Afro Samurai (PlayStation 3) Review

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Afro Samurai Publisher: Surge (Namco Bandai Games)
Developer: Namco Bandai Games


Platforms: Xbox 360 and PlayStation 3
Reviewed on PlayStation 3

Afro Samurai, the samurai with an afro and a monomaniacal thirst for revenge, seeks to claim the Number One headband for his own. If he has to, he'll hack hundreds of henchmen in half to destroy his father's killer.

Rating:
Kyle Ackerman


Like the animated Afro Samurai mini-series, the Afro Samurai game is a triumph of style over substance. Afro Samurai himself is a stark figure, katana in hand, bellbottoms loosely brushing his ankles and teeth tightly clenching a blunt as he hacks apart hordes of henchmen. Despite the game's gorgeously stylized violence, it's a tiresome tale of revenge, with "Number Two" desperately hunting "Number One" to kill him. Yes, Afro Samurai is upset that Number One killed his father, but it's hard to care when he joins the masses of warriors killing their way up the chain of ranked warriors in search of an integer with a lower value.

The entire game does feel like an extension of the animated series, but everything unique about both the game and show could be distilled into a single-poster: an image of the eponymous black samurai and his huge hairdo, grimacing, smoking, and holding his sword menacingly, splattered with the blood of all who would have stood in the way of his revenge. As an action game, Afro Samurai is an extended series of repetitive combats interspersed with minor puzzles, repetitive bosses and portentous cut-scenes. But what do jumping puzzles really add to something best expressed as a poster or T-shirt? There simply isn't much to the anime, plot-wise, and very little of that makes it into the game.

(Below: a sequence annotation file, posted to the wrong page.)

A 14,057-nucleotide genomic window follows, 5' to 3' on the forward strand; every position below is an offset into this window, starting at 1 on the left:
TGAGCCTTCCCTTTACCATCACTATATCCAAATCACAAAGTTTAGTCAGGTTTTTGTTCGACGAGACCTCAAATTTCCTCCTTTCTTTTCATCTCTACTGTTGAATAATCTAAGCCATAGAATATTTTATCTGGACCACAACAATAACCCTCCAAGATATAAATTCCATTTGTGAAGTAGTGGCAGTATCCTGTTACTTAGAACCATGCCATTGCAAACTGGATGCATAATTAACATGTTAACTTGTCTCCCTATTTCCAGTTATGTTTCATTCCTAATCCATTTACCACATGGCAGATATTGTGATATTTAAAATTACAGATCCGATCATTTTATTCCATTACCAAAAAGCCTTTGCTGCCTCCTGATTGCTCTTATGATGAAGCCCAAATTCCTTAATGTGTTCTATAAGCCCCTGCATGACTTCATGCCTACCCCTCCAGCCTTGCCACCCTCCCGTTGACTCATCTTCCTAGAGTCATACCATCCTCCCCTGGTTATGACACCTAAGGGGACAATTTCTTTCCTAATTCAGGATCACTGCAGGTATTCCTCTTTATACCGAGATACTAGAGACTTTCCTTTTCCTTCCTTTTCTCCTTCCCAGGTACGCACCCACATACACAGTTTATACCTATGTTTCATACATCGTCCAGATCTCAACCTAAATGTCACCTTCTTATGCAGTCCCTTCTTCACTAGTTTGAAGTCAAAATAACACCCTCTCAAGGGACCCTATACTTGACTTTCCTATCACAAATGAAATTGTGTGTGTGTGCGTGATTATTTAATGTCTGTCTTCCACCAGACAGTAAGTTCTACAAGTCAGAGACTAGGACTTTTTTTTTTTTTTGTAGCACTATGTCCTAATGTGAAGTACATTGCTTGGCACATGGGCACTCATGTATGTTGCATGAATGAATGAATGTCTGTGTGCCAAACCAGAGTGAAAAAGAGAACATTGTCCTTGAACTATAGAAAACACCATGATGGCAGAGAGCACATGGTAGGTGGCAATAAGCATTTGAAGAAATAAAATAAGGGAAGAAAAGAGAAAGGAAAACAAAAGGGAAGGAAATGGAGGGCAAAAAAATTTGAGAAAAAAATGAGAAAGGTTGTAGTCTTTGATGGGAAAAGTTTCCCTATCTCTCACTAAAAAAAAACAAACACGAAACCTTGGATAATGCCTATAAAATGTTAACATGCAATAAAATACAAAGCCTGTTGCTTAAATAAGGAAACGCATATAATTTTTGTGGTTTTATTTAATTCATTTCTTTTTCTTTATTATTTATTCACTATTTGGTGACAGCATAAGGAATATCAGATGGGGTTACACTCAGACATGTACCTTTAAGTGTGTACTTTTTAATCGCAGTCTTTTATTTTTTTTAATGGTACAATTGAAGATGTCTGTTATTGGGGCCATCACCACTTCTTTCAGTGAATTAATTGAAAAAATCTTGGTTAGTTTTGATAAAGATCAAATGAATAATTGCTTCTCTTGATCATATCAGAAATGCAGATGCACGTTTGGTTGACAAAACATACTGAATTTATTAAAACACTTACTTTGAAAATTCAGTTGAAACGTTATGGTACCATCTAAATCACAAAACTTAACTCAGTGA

Art, or the Art of Combat?


Afro Samurai feels like a game in which the artists on the design team won every argument. The gorgeous, stylized and cartoonish violence is only matched in its beauty by the dismal camera control. Afro Samurai is more fun to watch that it is to play. The awful camera makes it the kind of game where it takes serious skill to go up a twisting staircase, and late jumping puzzles simply suck. Even during heated battles, the screen will split, with the action continuing on one side and the other showing new foes arriving in cinematic style. But if you're trying to play, most of these flourishes are hard to focus on, let alone appreciate. Only a spectator can truly enjoy the visual style of Afro Samurai, while the player is frantically pressing button combos and trying to stay on top of a camera that desperately wants to escape.

The design team clearly went to great lengths to hone combat. While the lack of camera control ultimately makes it hard to feel entirely in control of Afro Samurai, it is possible to lop off anything from heads to individual digits with his blade, all of which is rendered with spectacular and detailed gore. Unfortunately, the same amount of effort didn't reach the rest of the game. There isn't nearly enough variety of enemies, making battles against the truckloads of henchmen monotonous, and while the levels look great, the level and puzzle design isn't particularly interesting.

Button Mashing Without the Power Gage


Afro Samurai is in that category of action games that require so many hard-hitting button combos as to give the average gamer carpal tunnel. He can pull off a staggering array of combos, if you can keep track of them all. While he unlocks a variety of moves over time, button mashing tends to work well, so it's entertaining enough to just slam buttons on the keypad and watch the stylized slaughter.